Mora, Your Best Choice For a Reasonably Price Knife

MoraI like knives and have way too many of them including some very high quality ones.  Now with all these knives you would probably be surprised at what gets used the most.  My Mora Companion, which cost me just a bit over $15 on Amazon.  This is a great little knife.

Now Mora is a town in Sweden that is famous for making knives.  Originally there were two major knife manufacturers in Mora: Frosts of Mora and KJ Eriksson.   Several years ago these two companies merged into a company called Mora of Sweden or more commonly Morakniv.

Occasionally you will still see knives under the Frosts or Eriksson names for sale.  It doesn’t matter what name is stamped on the knife.  The quality has been good for decades.

Mora knives are available in several styles and with both carbon steel and stainless steel blades.  The one I carry has the carbon steel blade.  It is easier to sharpen than the stainless and holds a better edge.  The downside to the carbon steel blade is that it will rust if not taken care off.  Mora knives come with a Scandinavian grind is very easy to sharpen and holds an edge extremely well.

The Mora Companion comes in both a normal and heavy-duty model.  While at a first glance they look alike the heavy-duty blade is thicker and will hold up better if used for batoning.

The sheath is ok, not my favorite but accomplishes its primary job of holding the knife securely in place.  The knife snaps into the sheath with a little click, and I would actually be comfortable carrying it upside down.  However, when carrying it on your belt, be careful when you sit down.  The tip can hit the chair first and cause your knife to slip of your belt.

Mora

The three quarters tang.

The one downside to the Mora Knife is that they only have three quarter tang so you cannot use the pommel as a hammer to drive stakes into the ground.

Over all these are great knives and at the inexpensive price you can afford to buy several.  Instead of one $150 knife you can buy 10 of these and they hold up well.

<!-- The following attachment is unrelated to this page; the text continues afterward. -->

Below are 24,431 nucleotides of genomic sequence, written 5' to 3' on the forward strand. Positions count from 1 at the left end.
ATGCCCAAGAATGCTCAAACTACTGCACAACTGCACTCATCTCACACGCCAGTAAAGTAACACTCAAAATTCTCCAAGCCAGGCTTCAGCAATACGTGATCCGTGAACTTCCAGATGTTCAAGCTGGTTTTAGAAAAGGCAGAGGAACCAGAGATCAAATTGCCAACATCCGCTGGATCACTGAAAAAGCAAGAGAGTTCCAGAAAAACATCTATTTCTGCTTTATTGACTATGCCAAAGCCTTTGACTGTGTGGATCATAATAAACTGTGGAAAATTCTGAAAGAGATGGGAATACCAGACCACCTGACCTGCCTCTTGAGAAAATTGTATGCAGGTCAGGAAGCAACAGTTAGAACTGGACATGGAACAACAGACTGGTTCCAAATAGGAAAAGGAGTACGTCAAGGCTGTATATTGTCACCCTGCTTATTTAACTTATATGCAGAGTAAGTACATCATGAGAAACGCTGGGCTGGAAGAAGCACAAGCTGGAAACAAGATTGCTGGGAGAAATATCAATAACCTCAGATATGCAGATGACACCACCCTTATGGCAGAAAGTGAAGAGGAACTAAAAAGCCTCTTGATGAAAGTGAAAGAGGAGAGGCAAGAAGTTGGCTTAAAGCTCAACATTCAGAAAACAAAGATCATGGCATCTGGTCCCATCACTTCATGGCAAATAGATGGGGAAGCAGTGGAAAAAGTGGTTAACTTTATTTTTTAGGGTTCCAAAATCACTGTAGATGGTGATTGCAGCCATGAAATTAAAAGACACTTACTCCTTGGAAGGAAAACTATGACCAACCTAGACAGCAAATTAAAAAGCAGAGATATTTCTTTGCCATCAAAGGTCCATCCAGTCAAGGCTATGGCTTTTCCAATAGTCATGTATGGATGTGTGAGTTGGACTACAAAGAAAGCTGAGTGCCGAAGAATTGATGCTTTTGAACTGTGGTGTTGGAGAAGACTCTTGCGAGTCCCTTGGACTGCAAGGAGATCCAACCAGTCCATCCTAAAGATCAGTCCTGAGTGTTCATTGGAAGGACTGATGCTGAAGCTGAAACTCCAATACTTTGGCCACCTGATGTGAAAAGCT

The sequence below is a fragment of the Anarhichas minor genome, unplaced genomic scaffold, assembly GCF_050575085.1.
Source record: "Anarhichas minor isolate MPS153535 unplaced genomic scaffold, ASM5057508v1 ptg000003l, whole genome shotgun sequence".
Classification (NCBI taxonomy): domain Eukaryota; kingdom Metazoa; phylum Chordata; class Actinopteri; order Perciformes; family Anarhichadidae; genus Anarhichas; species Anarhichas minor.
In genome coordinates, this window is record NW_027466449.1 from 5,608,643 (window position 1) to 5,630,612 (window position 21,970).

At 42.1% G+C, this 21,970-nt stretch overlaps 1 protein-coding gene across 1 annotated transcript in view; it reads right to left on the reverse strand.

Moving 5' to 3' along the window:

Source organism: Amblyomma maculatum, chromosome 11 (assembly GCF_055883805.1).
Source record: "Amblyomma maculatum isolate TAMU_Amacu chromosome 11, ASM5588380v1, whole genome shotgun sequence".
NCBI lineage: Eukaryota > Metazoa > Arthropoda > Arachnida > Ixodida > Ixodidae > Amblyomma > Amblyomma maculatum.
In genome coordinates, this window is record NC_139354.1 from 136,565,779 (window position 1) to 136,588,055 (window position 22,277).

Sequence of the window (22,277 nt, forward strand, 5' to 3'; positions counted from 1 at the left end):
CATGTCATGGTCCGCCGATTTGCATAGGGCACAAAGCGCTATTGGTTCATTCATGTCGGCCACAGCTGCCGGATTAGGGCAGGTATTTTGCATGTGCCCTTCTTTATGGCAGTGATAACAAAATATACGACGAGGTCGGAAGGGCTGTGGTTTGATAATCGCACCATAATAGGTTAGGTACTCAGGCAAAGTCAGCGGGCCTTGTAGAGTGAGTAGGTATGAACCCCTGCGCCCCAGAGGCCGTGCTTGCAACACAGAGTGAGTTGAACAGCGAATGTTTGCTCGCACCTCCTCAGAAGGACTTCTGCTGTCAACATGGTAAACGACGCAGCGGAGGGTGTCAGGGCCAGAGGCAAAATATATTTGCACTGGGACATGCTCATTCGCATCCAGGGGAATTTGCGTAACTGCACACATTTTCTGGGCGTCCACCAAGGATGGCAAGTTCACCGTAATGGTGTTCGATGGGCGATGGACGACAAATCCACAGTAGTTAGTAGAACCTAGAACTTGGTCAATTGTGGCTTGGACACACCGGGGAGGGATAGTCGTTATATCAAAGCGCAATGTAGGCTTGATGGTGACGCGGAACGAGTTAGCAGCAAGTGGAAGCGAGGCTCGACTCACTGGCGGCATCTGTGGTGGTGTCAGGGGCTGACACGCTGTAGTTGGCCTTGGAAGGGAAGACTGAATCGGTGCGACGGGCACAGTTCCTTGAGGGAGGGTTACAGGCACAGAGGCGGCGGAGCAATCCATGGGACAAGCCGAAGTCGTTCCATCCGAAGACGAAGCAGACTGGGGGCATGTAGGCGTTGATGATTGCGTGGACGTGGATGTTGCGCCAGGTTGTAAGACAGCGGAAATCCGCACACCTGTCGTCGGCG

Howard

This entry was posted in tools and tagged , , . Bookmark the permalink.

3 Responses to Mora, Your Best Choice For a Reasonably Price Knife

  1. Common Sense says:

    I second this recommendation. I have a couple of the Mora knives and they are great.
    Generally they are not very heavy, so not ideal for hacking away at brush, and not always ideal for batoning through logs. However there are some heavier models, and even the light knives hold an edge well. My primary knife for field dressing game is a Frost Mora, and it has always done quite well.
    The grips are generally comfortable to hold, and though they are robust, if you loose or damage one- the price won’t really hurt.

  2. Ed Harris says:

    Agree that as an affordable, disposable, extra fixed blade knife to cache or place in a survival kit. I’d rather have ten Moras to stash everywhere than only one expensive custom Wonder Knife. In addition to your Mora knife, I would recommend for your car kit a Fiskars #7947 10-inch Woodzig folding saw, which can be hand resharpened with a chainsaw file, Leatherman Super Tool 300, Estwing E24A Sportsman’s Hatchet and a Cold Steel Special Forces shovel. Add a pair of Klein side cutting linesman’s pliers, some sturdy utility shears, 10″ adjustable wrench, flat blade and Phillips screw drivers and a pry bar and you are fairly well equipped.

  3. john says:

    Agree, they are good knives , and not overpriced. Mine is an old model , with plain handle and laminated blade. Holds an edge well , and comfortable to use. I agree about the sheath, not the best for long term use.

Leave a Reply

Your email address will not be published. Required fields are marked *